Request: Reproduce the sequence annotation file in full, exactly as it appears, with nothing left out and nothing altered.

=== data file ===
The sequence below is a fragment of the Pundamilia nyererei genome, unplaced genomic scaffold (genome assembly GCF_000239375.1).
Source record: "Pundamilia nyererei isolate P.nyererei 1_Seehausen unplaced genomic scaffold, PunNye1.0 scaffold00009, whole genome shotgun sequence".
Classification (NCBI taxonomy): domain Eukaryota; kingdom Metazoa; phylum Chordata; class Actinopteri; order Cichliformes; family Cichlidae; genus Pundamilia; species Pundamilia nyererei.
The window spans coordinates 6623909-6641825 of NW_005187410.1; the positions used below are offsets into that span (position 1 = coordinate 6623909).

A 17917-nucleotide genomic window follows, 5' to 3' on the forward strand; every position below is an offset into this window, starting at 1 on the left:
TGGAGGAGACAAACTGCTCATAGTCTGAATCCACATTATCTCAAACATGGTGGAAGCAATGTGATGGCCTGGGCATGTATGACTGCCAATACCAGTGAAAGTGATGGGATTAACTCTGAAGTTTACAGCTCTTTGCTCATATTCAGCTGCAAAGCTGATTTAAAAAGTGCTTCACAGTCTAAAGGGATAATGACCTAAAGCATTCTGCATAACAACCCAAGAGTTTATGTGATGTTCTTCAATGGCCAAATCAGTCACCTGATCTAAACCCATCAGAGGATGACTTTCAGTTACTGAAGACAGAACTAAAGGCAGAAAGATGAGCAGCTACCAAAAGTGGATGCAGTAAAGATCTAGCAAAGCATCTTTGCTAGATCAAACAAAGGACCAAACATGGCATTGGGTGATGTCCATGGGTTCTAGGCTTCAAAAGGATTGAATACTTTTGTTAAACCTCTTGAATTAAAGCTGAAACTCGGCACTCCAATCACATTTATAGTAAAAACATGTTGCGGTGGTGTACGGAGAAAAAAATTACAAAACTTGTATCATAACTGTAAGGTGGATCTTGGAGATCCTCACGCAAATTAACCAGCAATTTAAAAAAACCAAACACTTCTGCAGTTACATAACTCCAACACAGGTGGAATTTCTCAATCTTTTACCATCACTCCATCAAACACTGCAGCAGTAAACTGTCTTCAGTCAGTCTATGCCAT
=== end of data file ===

The sequence below is a fragment of the Pundamilia nyererei genome, unplaced genomic scaffold (genome assembly GCF_000239375.1).
Source record: "Pundamilia nyererei isolate P.nyererei 1_Seehausen unplaced genomic scaffold, PunNye1.0 scaffold00009, whole genome shotgun sequence".
Classification (NCBI taxonomy): domain Eukaryota; kingdom Metazoa; phylum Chordata; class Actinopteri; order Cichliformes; family Cichlidae; genus Pundamilia; species Pundamilia nyererei.
The window spans coordinates 6623909-6641825 of NW_005187410.1; the positions used below are offsets into that span (position 1 = coordinate 6623909).

A 17917-nucleotide genomic window follows, 5' to 3' on the forward strand; every position below is an offset into this window, starting at 1 on the left:
TGGAGGAGACAAACTGCTCATAGTCTGAATCCACATTATCTCAAACATGGTGGAAGCAATGTGATGGCCTGGGCATGTATGACTGCCAATACCAGTGAAAGTGATGGGATTAACTCTGAAGTTTACAGCTCTTTGCTCATATTCAGCTGCAAAGCTGATTTAAAAAGTGCTTCACAGTCTAAAGGGATAATGACCTAAAGCATTCTGCATAACAACCCAAGAGTTTATGTGATGTTCTTCAATGGCCAAATCAGTCACCTGATCTAAACCCATCAGAGGATGACTTTCAGTTACTGAAGACAGAACTAAAGGCAGAAAGATGAGCAGCTACCAAAAGTGGATGCAGTAAAGATCTAGCAAAGCATCTTTGCTAGATCAAACAAAGGACCAAACATGGCATTGGGTGATGTCCATGGGTTCTAGGCTTCAAAAGGATTGAATACTTTTGTTAAACCTCTTGAATTAAAGCTGAAACTCGGCACTCCAATCACATTTATAGTAAAAACATGTTGCGGTGGTGTACGGAGAAAAAAATTACAAAACTTGTATCATAACTGTAAGGTGGATCTTGGAGATCCTCACGCAAATTAACCAGCAATTTAAAAAAACCAAACACTTCTGCAGTTACATAACTCCAACACAGGTGGAATTTCTCAATCTTTTACCATCACTCCATCAAACACTGCAGCAGTAAACTGTCTTCAGTCAGTCTATGCCAT